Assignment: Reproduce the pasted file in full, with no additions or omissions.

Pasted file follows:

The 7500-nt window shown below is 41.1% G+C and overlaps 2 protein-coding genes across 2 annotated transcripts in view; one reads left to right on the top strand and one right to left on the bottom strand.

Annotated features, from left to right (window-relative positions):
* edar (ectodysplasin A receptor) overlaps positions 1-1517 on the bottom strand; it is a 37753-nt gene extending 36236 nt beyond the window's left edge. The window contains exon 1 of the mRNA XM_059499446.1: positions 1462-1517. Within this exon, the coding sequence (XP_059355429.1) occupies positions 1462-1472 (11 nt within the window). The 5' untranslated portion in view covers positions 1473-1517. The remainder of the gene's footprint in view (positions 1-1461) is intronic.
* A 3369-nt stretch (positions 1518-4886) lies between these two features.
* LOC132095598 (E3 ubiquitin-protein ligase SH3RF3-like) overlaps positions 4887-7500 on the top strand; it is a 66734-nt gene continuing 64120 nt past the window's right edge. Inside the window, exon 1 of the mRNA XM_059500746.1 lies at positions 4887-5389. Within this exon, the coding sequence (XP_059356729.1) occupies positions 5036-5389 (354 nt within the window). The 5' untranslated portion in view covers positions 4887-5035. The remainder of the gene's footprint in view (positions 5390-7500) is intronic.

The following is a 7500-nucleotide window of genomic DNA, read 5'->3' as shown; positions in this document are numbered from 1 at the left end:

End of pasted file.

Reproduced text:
The 7500-nt window shown below is 41.1% G+C and overlaps 2 protein-coding genes across 2 annotated transcripts in view; one reads left to right on the top strand and one right to left on the bottom strand.

Annotated features, from left to right (window-relative positions):
* edar (ectodysplasin A receptor) overlaps positions 1-1517 on the bottom strand; it is a 37753-nt gene extending 36236 nt beyond the window's left edge. The window contains exon 1 of the mRNA XM_059499446.1: positions 1462-1517. Within this exon, the coding sequence (XP_059355429.1) occupies positions 1462-1472 (11 nt within the window). The 5' untranslated portion in view covers positions 1473-1517. The remainder of the gene's footprint in view (positions 1-1461) is intronic.
* A 3369-nt stretch (positions 1518-4886) lies between these two features.
* LOC132095598 (E3 ubiquitin-protein ligase SH3RF3-like) overlaps positions 4887-7500 on the top strand; it is a 66734-nt gene continuing 64120 nt past the window's right edge. Inside the window, exon 1 of the mRNA XM_059500746.1 lies at positions 4887-5389. Within this exon, the coding sequence (XP_059356729.1) occupies positions 5036-5389 (354 nt within the window). The 5' untranslated portion in view covers positions 4887-5035. The remainder of the gene's footprint in view (positions 5390-7500) is intronic.

The following is a 7500-nucleotide window of genomic DNA, read 5'->3' as shown; positions in this document are numbered from 1 at the left end: